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Gas firm says it will help pay cost of watching tank




Officials with natural gas producer EQT say the company is willing to help pay for regular inspections of a water supply tank located near its drilling operations in the City of Jenkins, but won’t pay the cost of relocating the tank.

EQT official Kevin West told the Jenkins City Council at its April meeting this week that seismograph testing conducted at the tank site shows that ground vibrations caused by the drilling of a gas well nearby are 200 times less than what is allowable under state law.

“We want to make sure we operate so as not to put anyone at risk,” said West, who is EQT’s managing director of external affairs. “We became aware of local concerns about the tank and we want to demonstrate that our actions are safe.”

Pittsburgh-based EQT, formerly known as Equitable Resources, is the largest producer of natural gas in the Appalachian region. West and EQT Government Affairs Director Maurice Royster attended Monday night’s council meeting to address the concerns of city officials and Woodland Trails residents who fear that drilling beside the hilltop tank might cause it to rupture and endanger the lives of those who live below.

On March 9, Jenkins businessman Jim Stallard and other Woodland Trails residents met with city and EQT officials to voice their opposition to the drilling operation. Stallard recounted the horrors he and his wife and children were forced to experience when their home was ripped from its foundation after a previous water tank ruptured in July 1979. The rupture, caused by a weakened foundation, released 300,000 gallons into Woodland Trails and caused the death of physician T.D. Perry, who was swept from the porch of his home.

Jenkins Mayor Charles Dixon said during last month’s meeting that city officials wouldn’t have approved of the drilling operation if they had known the well was going to be located next to the water tank, which was built as a replacement for the one that ruptured. night that seismographs show that ground vibrations caused by drilling and fracturing rock strata to allow the gas to escape (fracking) at the tank site did not exceed .001 deep particle velocities. Thunder creates .006 deep particle velocities, West said.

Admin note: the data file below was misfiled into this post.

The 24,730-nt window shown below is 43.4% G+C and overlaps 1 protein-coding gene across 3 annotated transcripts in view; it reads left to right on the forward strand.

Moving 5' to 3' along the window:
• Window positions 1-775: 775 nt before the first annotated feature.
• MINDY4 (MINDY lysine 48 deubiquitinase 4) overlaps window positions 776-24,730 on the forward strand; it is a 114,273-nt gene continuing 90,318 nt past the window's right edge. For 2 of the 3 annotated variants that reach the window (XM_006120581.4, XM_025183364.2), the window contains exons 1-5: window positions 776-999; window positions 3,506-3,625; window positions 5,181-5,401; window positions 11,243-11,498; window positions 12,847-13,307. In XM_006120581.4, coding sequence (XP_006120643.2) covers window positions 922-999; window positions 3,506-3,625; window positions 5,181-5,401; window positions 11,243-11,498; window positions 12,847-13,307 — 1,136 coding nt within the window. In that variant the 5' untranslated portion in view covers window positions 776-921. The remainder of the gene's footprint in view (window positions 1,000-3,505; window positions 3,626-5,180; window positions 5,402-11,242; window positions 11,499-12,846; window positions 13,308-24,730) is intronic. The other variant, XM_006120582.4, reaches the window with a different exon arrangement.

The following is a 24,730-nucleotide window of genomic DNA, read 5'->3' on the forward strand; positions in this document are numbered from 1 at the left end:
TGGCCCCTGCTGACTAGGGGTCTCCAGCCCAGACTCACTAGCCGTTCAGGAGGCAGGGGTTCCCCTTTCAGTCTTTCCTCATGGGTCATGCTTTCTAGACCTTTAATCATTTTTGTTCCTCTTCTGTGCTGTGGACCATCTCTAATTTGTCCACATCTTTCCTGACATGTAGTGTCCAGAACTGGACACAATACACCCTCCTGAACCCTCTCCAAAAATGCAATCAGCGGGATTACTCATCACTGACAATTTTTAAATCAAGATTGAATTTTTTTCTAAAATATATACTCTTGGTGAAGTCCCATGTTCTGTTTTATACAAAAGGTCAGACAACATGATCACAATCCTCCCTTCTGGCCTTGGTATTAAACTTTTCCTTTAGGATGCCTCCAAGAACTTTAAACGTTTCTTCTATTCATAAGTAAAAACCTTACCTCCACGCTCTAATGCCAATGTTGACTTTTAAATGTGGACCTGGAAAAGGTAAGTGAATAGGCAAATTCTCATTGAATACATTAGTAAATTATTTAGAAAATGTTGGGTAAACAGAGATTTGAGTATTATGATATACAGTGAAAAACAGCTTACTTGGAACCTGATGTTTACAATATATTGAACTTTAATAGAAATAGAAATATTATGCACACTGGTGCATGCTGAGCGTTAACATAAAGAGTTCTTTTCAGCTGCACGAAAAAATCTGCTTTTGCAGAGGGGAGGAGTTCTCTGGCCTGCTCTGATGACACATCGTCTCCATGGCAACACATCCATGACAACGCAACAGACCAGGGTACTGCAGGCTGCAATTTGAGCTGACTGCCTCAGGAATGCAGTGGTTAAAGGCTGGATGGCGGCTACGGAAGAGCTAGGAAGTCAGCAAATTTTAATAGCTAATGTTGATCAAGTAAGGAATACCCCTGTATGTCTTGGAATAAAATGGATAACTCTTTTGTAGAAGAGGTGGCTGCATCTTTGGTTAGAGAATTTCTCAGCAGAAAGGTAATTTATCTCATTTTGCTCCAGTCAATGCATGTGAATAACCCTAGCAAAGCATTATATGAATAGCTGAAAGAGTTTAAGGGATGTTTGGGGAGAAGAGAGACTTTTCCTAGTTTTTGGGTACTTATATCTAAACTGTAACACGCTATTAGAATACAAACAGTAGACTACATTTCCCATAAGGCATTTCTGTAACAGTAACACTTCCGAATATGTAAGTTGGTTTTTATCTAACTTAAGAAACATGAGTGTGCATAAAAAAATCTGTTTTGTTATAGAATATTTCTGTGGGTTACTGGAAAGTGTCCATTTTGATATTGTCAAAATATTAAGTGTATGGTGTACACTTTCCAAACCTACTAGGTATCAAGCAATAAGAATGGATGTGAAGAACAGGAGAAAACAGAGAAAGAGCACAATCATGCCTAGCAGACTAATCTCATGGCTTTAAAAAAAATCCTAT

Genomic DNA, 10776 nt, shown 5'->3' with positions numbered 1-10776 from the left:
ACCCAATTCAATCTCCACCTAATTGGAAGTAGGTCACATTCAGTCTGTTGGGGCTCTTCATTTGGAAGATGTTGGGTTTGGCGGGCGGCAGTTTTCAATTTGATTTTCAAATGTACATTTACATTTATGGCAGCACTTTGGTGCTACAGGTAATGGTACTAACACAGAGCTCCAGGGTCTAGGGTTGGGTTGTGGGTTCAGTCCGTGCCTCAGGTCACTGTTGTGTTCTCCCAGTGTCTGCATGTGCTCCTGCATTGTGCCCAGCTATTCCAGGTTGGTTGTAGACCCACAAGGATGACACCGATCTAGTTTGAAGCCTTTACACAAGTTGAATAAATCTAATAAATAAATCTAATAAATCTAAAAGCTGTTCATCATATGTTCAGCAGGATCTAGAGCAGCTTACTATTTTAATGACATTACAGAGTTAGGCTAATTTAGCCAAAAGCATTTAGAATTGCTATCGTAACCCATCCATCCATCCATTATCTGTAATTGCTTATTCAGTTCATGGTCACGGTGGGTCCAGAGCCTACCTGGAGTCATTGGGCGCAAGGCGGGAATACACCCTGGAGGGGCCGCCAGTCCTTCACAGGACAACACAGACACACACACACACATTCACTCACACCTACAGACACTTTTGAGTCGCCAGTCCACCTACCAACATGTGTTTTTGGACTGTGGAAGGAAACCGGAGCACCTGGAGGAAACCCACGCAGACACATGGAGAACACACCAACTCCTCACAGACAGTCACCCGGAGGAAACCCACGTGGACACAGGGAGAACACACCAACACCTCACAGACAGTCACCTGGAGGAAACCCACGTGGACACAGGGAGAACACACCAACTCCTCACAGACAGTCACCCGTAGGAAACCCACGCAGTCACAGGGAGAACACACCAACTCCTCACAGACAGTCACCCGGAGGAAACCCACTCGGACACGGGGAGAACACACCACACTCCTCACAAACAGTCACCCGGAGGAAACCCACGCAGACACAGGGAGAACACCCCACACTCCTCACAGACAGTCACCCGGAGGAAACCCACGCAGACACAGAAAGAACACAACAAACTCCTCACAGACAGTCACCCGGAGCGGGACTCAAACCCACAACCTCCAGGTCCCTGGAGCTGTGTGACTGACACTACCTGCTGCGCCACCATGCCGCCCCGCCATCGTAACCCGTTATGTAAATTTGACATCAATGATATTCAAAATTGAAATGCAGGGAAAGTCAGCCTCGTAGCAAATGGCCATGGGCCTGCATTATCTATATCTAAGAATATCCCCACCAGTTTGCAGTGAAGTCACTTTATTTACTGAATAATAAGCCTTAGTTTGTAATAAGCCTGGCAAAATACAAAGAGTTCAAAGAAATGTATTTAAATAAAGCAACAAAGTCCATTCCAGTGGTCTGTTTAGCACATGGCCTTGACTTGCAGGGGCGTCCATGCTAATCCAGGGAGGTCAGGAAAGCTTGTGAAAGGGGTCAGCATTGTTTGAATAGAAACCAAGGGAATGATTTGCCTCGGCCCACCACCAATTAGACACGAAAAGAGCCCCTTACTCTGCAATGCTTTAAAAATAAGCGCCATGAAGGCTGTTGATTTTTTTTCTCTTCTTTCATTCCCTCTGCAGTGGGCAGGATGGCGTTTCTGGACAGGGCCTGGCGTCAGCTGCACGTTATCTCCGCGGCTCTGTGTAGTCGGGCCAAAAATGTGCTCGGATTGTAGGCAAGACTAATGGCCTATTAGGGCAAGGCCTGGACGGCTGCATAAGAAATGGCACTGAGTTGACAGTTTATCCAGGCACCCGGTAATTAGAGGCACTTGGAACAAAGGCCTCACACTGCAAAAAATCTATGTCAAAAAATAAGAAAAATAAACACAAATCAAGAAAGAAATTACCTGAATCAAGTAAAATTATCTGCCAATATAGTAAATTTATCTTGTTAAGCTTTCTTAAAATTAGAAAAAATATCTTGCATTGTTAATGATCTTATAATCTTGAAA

Engineer Paul Nesbitt, whose company works for both the city and EQT, told the council that the seismographer who conducted the study, Doug Smith of Lexington, is “the” expert on seismology in Kentucky and that he trusts his work.

Dixon told West that EQT paying for the tank inspections could constitute a “minimum on my part.” Dixon told West he still remembers the day the old tank collapsed and said the people who live there now are justifiably concerned about their safety.

“I understand their position,” said Dixon.

In other business, Utilities Board Chairman Ked Sanders told the council that water losses in March were at their highest level ever and that infiltration and inflow had so inundated the wastewater plant in Burdine that the plant had operated in violation of Environment Protection Agency and Division of Water rules the entire month. Nesbitt, the city’s engineer, told the council that plans for alleviating both situations are under development and said he hopes federal stimulus money can be used to take care of both situations in the near future.

Water Department Superintendent James “Bo” Hopkins told the council that water sales were also down considerably from previous months. Hopkins said that several major leaks had caused the department to produce four million gallons more than usual and that meters in the sewer plant were so inundated by excess flow their figures were not accurate. He said a leak at Smokey Row had caused a major loss.